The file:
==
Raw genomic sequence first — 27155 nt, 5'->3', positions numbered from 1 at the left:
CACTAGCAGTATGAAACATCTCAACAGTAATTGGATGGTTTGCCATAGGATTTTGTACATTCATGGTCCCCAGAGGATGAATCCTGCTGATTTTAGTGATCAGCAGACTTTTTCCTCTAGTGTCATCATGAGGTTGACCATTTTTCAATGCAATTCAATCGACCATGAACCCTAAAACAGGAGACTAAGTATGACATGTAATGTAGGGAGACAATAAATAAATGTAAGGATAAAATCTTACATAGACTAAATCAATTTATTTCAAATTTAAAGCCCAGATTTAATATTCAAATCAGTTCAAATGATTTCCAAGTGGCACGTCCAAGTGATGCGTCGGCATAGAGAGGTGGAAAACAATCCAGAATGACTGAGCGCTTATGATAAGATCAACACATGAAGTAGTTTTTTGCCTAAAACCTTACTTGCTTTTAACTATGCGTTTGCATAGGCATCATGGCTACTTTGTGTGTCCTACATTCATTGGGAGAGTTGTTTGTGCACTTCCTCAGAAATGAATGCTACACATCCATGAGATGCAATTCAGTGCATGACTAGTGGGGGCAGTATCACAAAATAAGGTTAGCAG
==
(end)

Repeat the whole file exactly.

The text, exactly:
Raw genomic sequence first — 27155 nt, 5'->3', positions numbered from 1 at the left:
CACTAGCAGTATGAAACATCTCAACAGTAATTGGATGGTTTGCCATAGGATTTTGTACATTCATGGTCCCCAGAGGATGAATCCTGCTGATTTTAGTGATCAGCAGACTTTTTCCTCTAGTGTCATCATGAGGTTGACCATTTTTCAATGCAATTCAATCGACCATGAACCCTAAAACAGGAGACTAAGTATGACATGTAATGTAGGGAGACAATAAATAAATGTAAGGATAAAATCTTACATAGACTAAATCAATTTATTTCAAATTTAAAGCCCAGATTTAATATTCAAATCAGTTCAAATGATTTCCAAGTGGCACGTCCAAGTGATGCGTCGGCATAGAGAGGTGGAAAACAATCCAGAATGACTGAGCGCTTATGATAAGATCAACACATGAAGTAGTTTTTTGCCTAAAACCTTACTTGCTTTTAACTATGCGTTTGCATAGGCATCATGGCTACTTTGTGTGTCCTACATTCATTGGGAGAGTTGTTTGTGCACTTCCTCAGAAATGAATGCTACACATCCATGAGATGCAATTCAGTGCATGACTAGTGGGGGCAGTATCACAAAATAAGGTTAGCAG